8,151 949 -
Cementum annulations and age determination
Avadhoot Avadhani, JV Tupkari, Alefiya Khambaty, Manisha Sardar
July-December 2009, 1(2):73-76
Background: Cementum is a hard tissue in the root, which is deposited around dentin in layers throughout life. Under the light microscope, root cementum is seen as alternate light and dark rings known as incremental lines of cementum. In paleontology and forensic medicine, the number of these incremental lines is used to derive the age at death of an individual. Objectives: The present study was undertaken to determine if any relation exists between incremental lines of cementum and age of the individual. Materials and Methods: Twenty-five teeth from patients of known ages and devoid of any pathology such as attrition or hypercementosis were selected for this study. Ground sections were prepared manually. Nineteen of them showed visible countable annulations, while six showed indistinct, invisible annulations and hence were excluded from the study. Half of the selected teeth were sectioned longitudinally and the remainder were cross-sectioned. The mid-root region was selected for counting the annulations. Cemental annulations were counted after taking a photograph and enlarging the mid-root area. Age was then determined by adding the eruption age of the tooth to the annulations counted. Results and Conclusions: It was observed that cemental annulations, when appreciated, can be used as a reliable guide to determine the age of the patient. The age thus determined varied by about 2−3 years from the actual age of the patient. The reliability of the method was found to be 94.73%. There was good interobserver agreement in counting annulations.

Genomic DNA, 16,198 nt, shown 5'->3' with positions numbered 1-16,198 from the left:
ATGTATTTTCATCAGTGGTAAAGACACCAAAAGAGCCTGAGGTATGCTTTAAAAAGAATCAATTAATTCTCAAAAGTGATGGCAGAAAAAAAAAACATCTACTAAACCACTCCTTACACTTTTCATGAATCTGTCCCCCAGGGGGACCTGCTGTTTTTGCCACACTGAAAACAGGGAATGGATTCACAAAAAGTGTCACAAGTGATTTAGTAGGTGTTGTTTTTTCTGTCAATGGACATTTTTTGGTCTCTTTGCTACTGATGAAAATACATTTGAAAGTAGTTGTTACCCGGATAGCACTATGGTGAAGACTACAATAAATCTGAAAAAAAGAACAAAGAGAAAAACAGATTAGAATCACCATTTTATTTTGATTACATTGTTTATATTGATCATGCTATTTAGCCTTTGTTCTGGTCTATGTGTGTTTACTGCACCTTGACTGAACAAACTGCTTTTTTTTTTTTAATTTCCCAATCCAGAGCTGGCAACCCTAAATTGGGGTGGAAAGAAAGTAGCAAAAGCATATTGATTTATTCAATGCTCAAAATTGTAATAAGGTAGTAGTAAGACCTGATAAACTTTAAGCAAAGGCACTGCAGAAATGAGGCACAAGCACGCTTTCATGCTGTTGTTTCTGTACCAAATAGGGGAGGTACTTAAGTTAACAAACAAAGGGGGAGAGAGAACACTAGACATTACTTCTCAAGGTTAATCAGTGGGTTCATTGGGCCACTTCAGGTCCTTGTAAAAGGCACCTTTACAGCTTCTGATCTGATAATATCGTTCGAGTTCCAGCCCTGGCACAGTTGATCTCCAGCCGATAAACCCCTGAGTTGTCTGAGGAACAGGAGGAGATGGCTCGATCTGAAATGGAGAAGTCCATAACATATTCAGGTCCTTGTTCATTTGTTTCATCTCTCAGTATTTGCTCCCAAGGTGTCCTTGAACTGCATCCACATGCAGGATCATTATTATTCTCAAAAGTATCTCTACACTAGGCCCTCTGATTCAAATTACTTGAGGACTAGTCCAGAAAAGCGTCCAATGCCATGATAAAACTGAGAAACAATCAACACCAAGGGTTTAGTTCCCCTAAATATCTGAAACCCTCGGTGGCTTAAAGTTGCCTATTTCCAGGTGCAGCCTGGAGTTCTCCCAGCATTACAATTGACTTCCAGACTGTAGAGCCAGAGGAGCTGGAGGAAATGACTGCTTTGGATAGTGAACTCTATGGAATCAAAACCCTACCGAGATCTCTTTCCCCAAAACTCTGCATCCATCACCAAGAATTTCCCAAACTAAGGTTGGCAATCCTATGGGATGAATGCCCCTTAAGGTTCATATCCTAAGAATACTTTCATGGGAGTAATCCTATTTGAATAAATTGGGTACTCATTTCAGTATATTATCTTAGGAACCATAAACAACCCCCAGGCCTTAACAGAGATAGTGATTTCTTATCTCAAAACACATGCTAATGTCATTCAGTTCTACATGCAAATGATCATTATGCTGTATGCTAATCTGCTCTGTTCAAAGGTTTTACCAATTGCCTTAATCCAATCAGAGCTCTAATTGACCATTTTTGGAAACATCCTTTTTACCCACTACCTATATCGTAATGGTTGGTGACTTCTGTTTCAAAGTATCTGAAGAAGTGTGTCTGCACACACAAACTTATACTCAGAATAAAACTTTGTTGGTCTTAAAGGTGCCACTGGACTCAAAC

7,370 933 3
Histological assessment of cellular changes in gingival epithelium in ante-mortem and post-mortem specimens
GL Pradeep, K Uma, P Sharada, Nilima Prakash
July-December 2009, 1(2):61-65
Background: Death is an irreversible cessation of circulation, respiration and cerebral function. A number of continuous changes occur in the period after death, and these vary according to the duration of time interval and circumstances of death. Since the rate of post-mortem changes varies between different individuals and there exists a range of normal values during life, extrapolation of the time since death will always reveal an interval, not an exact time point at which death occurred. Objectives: This study was conducted to demonstrate the features of decomposition at the cellular level in post-mortem gingival tissues at different time intervals after death and observe the cellular changes in the unfixed ante-mortem gingival tissue at regular time intervals. Materials and Methods: Thirty post-mortem and 30 ante-mortem gingival samples were seen microscopically to observe the cytoplasmic and nuclear degenerative changes. The proportion of cells exhibiting nuclear and cytoplasmic alterations in post-mortem gingival samples, during different time intervals, were compared using Chi square test. Results and Conclusion: There was a significant association between the time intervals and degenerative changes. The initiation of the decomposition process at the cellular level begins within 10 hours after death and the other clinical features of decomposition occur subsequently.